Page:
In the fall of 1919, a cheeky American divorcée became the unlikely emblem of the volatile atmosphere in postwar Britain. Lady Nancy Astor, the second wife of Lord Waldorf Astor of Plymouth, decided that she would run for her new husband’s seat in Parliament. Just a few years earlier the idea of a woman in Parliament would have been ludicrous, but she had the support and admiration of the newly enfranchised female electorate and a society that was rapidly transforming before her eyes.
Directly confronting her critics with a “merry mixing” attitude, Lady Astor appealed to men and women alike, campaigning with dogged charm, dauntless energy and “unlimited effrontery.” She marched unabashed into the poorest parts of the district wearing gloves and pearls, kissing anyone who scowled at her and then declaring that she was “going back to one of my beautiful palaces to sit down in my tiara and do nothing and when I roll out in my car I will splash you all with mud and look the other way.” Her confidence and forthright manner proved indomitable. By winning the election, Lady Astor not only represented the changing times; she showed women that even a merry wife of Plymouth could forge a new place in the world, using the very qualities that made her female.
It’s no secret that World War I rocked the most basic foundations of Europe, decimating the physical terrain and the mental landscape of a generation. The year 1919 was strange: a caesura between the dull horror of WWI and the chaos of the Jazz Age. The older generation struggled to pick up the pieces, while the young yearned to forget and move on. The world was on the brink of modernity. Soon radio and film would transform society; modernism would transform art and literature; electricity and manufacturing would transform daily life. The middle class was gaining power as the aristocracy’s authority collapsed. Men who fought the horrific war were deeply changed; but women, too, confronted new challenges that sparked a change in perspective, enabling them to imagine a different life for themselves and their children.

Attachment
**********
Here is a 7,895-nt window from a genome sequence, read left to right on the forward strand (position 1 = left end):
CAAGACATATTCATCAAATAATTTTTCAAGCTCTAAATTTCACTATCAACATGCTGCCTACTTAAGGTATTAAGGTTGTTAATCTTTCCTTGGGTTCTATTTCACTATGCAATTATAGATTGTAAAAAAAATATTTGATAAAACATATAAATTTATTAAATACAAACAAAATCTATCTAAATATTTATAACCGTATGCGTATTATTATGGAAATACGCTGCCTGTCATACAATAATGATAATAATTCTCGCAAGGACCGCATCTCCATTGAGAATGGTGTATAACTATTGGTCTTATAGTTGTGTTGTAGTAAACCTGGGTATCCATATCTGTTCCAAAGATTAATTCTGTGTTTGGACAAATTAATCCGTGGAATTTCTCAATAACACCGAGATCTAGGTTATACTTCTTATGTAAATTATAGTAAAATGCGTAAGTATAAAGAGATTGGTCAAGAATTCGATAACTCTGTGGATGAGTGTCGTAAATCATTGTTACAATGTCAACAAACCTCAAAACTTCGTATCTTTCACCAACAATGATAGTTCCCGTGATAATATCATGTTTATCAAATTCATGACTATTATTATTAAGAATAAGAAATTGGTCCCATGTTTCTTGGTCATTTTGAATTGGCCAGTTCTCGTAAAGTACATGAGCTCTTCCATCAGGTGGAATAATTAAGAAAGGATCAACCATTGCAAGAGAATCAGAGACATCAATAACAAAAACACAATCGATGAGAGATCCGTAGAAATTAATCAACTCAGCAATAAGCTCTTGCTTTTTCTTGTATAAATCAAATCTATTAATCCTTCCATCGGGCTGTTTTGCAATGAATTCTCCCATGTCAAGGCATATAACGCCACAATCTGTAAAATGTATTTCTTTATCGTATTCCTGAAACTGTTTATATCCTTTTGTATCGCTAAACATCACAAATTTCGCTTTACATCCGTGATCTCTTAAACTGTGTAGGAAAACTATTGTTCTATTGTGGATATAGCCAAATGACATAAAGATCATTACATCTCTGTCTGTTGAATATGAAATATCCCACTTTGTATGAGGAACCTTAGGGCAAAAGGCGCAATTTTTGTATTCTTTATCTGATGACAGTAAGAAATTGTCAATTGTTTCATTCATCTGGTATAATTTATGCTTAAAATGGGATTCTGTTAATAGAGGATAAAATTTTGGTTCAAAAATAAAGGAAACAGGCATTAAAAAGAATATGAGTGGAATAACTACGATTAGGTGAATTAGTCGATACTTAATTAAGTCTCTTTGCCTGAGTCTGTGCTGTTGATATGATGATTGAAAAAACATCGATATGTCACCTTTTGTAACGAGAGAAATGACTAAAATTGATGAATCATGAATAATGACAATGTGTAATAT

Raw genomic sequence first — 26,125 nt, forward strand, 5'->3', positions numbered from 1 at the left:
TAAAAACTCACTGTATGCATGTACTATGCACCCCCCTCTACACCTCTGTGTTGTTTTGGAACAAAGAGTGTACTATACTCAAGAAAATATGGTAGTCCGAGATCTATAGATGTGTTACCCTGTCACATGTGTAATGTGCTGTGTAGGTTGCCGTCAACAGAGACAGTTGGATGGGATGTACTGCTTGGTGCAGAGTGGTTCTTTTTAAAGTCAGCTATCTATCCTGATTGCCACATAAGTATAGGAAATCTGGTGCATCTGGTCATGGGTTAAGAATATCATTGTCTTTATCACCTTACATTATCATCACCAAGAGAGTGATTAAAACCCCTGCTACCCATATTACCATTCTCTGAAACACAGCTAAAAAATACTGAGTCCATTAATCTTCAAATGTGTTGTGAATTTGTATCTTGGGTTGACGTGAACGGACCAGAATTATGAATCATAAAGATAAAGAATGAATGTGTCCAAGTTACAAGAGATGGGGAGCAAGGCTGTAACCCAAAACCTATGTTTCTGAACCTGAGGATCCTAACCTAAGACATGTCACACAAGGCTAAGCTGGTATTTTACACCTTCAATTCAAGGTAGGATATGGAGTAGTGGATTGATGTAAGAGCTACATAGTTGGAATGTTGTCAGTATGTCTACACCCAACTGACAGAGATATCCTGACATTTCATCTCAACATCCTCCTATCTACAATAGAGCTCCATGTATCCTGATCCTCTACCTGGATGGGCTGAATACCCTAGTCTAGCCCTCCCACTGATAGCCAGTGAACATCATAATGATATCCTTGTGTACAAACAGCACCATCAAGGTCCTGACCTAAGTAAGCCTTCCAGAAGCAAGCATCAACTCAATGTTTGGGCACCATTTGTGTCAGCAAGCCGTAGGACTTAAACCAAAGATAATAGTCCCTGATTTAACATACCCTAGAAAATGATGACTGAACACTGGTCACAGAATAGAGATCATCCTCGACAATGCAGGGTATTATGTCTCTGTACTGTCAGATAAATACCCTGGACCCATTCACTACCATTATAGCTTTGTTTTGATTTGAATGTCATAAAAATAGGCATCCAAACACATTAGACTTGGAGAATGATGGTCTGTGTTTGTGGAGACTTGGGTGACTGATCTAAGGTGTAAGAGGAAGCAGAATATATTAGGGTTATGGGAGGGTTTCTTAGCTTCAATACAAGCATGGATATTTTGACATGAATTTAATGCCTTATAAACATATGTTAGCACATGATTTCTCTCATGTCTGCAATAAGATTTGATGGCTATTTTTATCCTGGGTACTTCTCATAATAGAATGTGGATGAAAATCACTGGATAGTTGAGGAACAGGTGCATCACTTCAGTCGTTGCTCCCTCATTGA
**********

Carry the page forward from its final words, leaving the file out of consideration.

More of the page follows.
Throughout Britain, major changes in family life led to new opportunities for wives and mothers. Lower infant mortality rates, combined with a wider understanding of birth control, led to smaller families and less demand on mothers. Having control over their fertility literally gave years of life back to women. Family life also became more democratic. Freed from constant childcare, mothers were able to find opportunities to work in many professions.
Unmarried women of a younger generation also began to question the limits that had been imposed on them before the war. Those who had gone to work at munitions factories and on the docks struggled with the mandate to return to pre-war life as domestic laborers. Other women who had gained experience in skilled trades as engineers or in white-collar professions were forced back to unskilled industries. War work had given women new skill sets and the novelty of financial independence—and with that, a new sense of confidence and self-determination. Expectations had changed. When the Sex Disqualification Act of 1919 finally allowed women access to many professions, thousands chose a life of independence that would have been impossible before the war.
World War I’s effect on British women was complex, but the sum of all parts was a gradual but sweeping social change. Soon, Britain would hurtle headlong into the Jazz Age. The upheaval of the 20th century would accelerate transformations on all sides of society. But Lady Astor and the women of her day had found a new confidence, simply by realizing that they had the ability to ask for more out of life. “We are not asking for superiority, for we’ve always had that,” Lady Astor quipped. “All we ask is equality.”